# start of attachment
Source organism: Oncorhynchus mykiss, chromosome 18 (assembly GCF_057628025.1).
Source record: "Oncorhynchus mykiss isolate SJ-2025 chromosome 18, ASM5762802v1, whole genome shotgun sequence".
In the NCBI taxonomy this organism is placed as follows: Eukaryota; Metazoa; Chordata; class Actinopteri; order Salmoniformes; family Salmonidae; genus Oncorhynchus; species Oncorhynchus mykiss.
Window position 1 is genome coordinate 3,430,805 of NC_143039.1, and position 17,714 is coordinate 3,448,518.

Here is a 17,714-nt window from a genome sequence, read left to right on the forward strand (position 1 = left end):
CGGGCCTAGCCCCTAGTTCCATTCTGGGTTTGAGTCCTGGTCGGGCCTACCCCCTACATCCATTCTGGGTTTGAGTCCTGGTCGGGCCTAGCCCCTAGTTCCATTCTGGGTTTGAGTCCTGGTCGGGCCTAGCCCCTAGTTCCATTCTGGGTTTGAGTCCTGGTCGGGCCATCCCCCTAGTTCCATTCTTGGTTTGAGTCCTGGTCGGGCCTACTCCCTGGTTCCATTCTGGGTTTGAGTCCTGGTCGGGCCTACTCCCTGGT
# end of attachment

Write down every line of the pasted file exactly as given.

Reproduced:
Source organism: Oncorhynchus mykiss, chromosome 18 (assembly GCF_057628025.1).
Source record: "Oncorhynchus mykiss isolate SJ-2025 chromosome 18, ASM5762802v1, whole genome shotgun sequence".
In the NCBI taxonomy this organism is placed as follows: Eukaryota; Metazoa; Chordata; class Actinopteri; order Salmoniformes; family Salmonidae; genus Oncorhynchus; species Oncorhynchus mykiss.
Window position 1 is genome coordinate 3,430,805 of NC_143039.1, and position 17,714 is coordinate 3,448,518.

Here is a 17,714-nt window from a genome sequence, read left to right on the forward strand (position 1 = left end):
CGGGCCTAGCCCCTAGTTCCATTCTGGGTTTGAGTCCTGGTCGGGCCTACCCCCTACATCCATTCTGGGTTTGAGTCCTGGTCGGGCCTAGCCCCTAGTTCCATTCTGGGTTTGAGTCCTGGTCGGGCCTAGCCCCTAGTTCCATTCTGGGTTTGAGTCCTGGTCGGGCCATCCCCCTAGTTCCATTCTTGGTTTGAGTCCTGGTCGGGCCTACTCCCTGGTTCCATTCTGGGTTTGAGTCCTGGTCGGGCCTACTCCCTGGT